Crucial Points to Note about Using CPT Code 92242

by | Published on Jan 2, 2018 | Medical Coding

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As a medical coding company providing ophthalmology medical coding services, we are well aware that one of the most significant changes in 2017 was the introduction of CPT code 92242.

92242 Fluorescein angiography and indocyanine-green angiography (includes multiframe imaging) performed at the same patient encounter with interpreta­tion and report, unilateral or bilateral.

Fluorescein and indocyanine green angiography are considered valuable diagnostic tools in patients with diabetic retinopathy, retinal and macular disorders, and certain ocular tumors and optic disc diseases. In both procedures, which mainly differ in terms of the type of dye used, the dye is injected into the patient’s vein. When the dye reaches the retina and is exposed to a specific light wavelength, the areas it enters become visible. Photographs taken of the blood vessels in the fundus allow the physician to inspect the structure and identify leaks.

The reason why code 92242 was introduced is the high volume of Medicare claims involving same-day use of codes 92235 Fluorescein angiog­raphy and 92240 ICG performance. Here, it is important to note that payment for CPT codes 92235 and 92240 changed significantly effective Jan. 1, 2017. The changes reflecting relative value units (RUVs) recommended by the American Medical Association’s Relative Value-Scale Update Committee (“RUC”) are as follows:

  • Work RVUs are based on physician time and intensity – Fluorescein angiography: 17 minutes; Indocyanine-green angiography: 22 minutes, and FA/ICG: 22 minutes.
  • Practice expense RVUs are based on tech time and supplies.
  • Equipment cost constitutes a minor role.

Moreover, CMS recognized that bilateral testing does not involve double the work, for e.g., the patient is taken to a testing room and positioned only once. Therefore, the CPT description now includes unilateral or bilateral for these ophthalmology codes, and CMS pays the same whether one or both eyes are tested.

Submitting 92235 and 92240 for the same session is considered unbundling, and is not appropriate. Instead, 92242 should be used to report fluorescein and indocyanine green angiography performed at the same encounter. According to a report published by the American Academy of Ophthalmology (AAO), a typical scenario in which the service represented by code 92242 would be provided is that of a 77-year-old patient with a history of dry age-related macular degeneration who presents with subretinal blood and fluid. Other guidelines from the AAO on the use of 92242:

  • Bill once per encounter – 92242 is payable once whether one or both eyes are tested. When only one eye is tested, the unique eye modifier–52, which represents a reduced service, should not be appended.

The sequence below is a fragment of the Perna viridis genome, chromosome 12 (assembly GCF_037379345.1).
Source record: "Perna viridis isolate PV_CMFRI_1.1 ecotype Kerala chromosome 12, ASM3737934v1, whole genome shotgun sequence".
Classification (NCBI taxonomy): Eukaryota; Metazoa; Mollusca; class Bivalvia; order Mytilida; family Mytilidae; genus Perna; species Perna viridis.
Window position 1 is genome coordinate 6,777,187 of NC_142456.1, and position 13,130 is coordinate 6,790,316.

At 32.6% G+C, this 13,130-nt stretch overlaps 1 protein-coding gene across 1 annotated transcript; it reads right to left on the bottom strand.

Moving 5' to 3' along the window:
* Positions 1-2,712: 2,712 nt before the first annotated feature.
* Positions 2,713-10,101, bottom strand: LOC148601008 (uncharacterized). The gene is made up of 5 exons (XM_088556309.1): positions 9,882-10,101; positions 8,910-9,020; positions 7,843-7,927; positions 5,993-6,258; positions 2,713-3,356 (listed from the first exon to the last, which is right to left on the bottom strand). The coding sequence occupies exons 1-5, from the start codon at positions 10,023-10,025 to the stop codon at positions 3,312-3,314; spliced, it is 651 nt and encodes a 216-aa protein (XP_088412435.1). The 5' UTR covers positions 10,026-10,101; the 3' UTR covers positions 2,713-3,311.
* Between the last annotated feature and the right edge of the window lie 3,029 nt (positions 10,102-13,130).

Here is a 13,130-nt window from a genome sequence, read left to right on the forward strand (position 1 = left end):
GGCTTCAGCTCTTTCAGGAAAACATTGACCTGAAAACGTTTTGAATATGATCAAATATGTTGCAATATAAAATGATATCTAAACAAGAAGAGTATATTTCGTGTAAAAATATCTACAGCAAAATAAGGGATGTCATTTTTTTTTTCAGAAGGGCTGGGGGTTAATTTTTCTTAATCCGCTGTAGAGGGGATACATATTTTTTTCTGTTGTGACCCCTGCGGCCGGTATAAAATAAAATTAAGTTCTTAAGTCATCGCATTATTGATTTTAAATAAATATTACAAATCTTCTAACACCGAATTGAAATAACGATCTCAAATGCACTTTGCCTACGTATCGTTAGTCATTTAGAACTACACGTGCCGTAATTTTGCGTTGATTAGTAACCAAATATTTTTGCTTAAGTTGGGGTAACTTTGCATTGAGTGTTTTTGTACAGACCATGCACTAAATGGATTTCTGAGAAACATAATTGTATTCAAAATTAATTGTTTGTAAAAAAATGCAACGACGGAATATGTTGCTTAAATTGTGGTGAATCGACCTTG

• Direct supervision – The test should be performed under direct supervision of a physician, that is, the physician must be onsite when it is performed. This physician does not have to be the physician who ordered the test.
  • Correct Coding Initiative (CCI) edits that can be unbundled – CPT code 92242 is not typically payable the same day together with the following CPT codes: 36000, 36200, 36215, 36216, 36217, 36218, 36245, 36246, 36247, 36248, 36410, 76000, 76001, 77001, 77002, 92230, 92250, 93000, 93005, 93010, 93040, 93041, 93042, 96360, 96365, 96372, 96374, 96375, 96376, 96377, 99211, and 99446. However, under certain circumstances, 92242 can be billed with one of these codes, even if the services are performed by the same provider for the same patient on the same day. These circumstances should be indicated by unbundling, which refers to the process of appending a modifier to one of the codes.
  • CCI edits that cannot be unbundled – Most important, 92242 has mutually exclusive edits with CPT codes 36591, 36592, 92235 FA, 92240 ICG, 96523, 99446, 99447, 99448, and 99449. Under no circumstances can you bill for 92242 and any of those 9 codes on the same day for the same patient. If you do, you will only be paid for 1 code-probably the least remunerative
  • No Local Coverage Determinations (LCDs) or Frequency Edits – The AAO points out that no LCDs or frequency edits have been published for combined FA and ICG indicating how often 92242 can be performed annually. However, the frequency edit may be embedded in the payer system.
  • Medicare coverage – Medicare’s payment for 92242 is approxi­mately $232, though this varies based on geographic region. As the test is covered by Medicare Part B, it must also be covered by Medicare Ad­vantage plans.
  • Billing commercial payers – Many commercial plans do not recognize the new code 92242 for combined FA and ICG. In this situation, the AAO recommends that physicians participating with the plan go by the directions in the remittance advice or appeal using data from the equipment company. Providers can check with the private payer as whether it is covered/payable before performing the test.

Some providers do not own the new equipment that performs both FA and ICG, but still perform both tests on the same patient on the same day. To their question as to whether they should bill both 92235 and 92240, or only 92242, the AAO advises they should continue to submit 92235 and 92240. However, in this case, payers may ask why 92242 was not submitted and request records to verify accuracy of the claim.

Reliable medical billing and coding companies keep track of changes in CPT and ICD-10 codes as well as industry regulations and payer specifics. Billing for any specialty is much easier with such expert support.

Julie Clements

Julie Clements, OSI’s Vice President of Operations, brings a diverse background in healthcare staffing and a robust six-year tenure as the Director of Sales and Marketing at a prestigious 4-star resort.

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